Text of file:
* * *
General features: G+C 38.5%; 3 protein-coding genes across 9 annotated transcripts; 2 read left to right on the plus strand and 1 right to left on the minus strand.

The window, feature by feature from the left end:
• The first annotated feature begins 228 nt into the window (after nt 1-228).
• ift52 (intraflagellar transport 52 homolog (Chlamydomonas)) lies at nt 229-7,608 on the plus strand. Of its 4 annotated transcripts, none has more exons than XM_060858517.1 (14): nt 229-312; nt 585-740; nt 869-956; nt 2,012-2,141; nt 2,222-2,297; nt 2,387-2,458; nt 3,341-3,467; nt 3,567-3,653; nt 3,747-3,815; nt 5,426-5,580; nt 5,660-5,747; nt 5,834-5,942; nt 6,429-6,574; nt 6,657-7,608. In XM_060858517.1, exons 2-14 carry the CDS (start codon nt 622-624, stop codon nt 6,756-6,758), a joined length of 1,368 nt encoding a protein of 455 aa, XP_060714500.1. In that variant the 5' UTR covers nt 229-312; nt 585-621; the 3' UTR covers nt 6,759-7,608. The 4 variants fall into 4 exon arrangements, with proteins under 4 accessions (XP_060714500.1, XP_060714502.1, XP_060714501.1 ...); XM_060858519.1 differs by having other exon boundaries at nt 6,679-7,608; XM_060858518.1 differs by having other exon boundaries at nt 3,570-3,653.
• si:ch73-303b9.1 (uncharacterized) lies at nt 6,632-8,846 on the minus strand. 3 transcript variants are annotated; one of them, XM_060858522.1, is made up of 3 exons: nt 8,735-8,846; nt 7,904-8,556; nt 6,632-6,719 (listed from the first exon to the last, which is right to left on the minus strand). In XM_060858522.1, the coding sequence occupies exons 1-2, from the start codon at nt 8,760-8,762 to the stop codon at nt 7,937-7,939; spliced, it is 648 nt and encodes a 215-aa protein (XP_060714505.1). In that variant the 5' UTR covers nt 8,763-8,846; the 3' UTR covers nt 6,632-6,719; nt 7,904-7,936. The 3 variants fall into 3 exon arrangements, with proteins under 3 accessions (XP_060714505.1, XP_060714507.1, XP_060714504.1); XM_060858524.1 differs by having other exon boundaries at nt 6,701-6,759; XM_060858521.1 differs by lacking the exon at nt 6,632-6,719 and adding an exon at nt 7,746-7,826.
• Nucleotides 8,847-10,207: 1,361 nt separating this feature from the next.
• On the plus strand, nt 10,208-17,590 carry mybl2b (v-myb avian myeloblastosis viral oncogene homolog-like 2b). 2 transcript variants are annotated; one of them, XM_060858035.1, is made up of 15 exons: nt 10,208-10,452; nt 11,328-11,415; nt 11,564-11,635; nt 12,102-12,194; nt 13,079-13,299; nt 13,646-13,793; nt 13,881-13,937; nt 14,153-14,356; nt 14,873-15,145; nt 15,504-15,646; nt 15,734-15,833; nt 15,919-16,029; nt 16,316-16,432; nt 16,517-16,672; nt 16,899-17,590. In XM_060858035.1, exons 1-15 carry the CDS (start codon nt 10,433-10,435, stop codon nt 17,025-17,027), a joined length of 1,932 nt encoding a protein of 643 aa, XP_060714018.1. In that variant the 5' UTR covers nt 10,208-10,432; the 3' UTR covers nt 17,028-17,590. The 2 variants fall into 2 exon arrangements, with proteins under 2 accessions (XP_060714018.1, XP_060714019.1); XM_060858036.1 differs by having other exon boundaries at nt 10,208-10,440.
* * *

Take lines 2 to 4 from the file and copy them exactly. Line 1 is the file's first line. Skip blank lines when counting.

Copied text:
The window, feature by feature from the left end:
• The first annotated feature begins 228 nt into the window (after nt 1-228).
• ift52 (intraflagellar transport 52 homolog (Chlamydomonas)) lies at nt 229-7,608 on the plus strand. Of its 4 annotated transcripts, none has more exons than XM_060858517.1 (14): nt 229-312; nt 585-740; nt 869-956; nt 2,012-2,141; nt 2,222-2,297; nt 2,387-2,458; nt 3,341-3,467; nt 3,567-3,653; nt 3,747-3,815; nt 5,426-5,580; nt 5,660-5,747; nt 5,834-5,942; nt 6,429-6,574; nt 6,657-7,608. In XM_060858517.1, exons 2-14 carry the CDS (start codon nt 622-624, stop codon nt 6,756-6,758), a joined length of 1,368 nt encoding a protein of 455 aa, XP_060714500.1. In that variant the 5' UTR covers nt 229-312; nt 585-621; the 3' UTR covers nt 6,759-7,608. The 4 variants fall into 4 exon arrangements, with proteins under 4 accessions (XP_060714500.1, XP_060714502.1, XP_060714501.1 ...); XM_060858519.1 differs by having other exon boundaries at nt 6,679-7,608; XM_060858518.1 differs by having other exon boundaries at nt 3,570-3,653.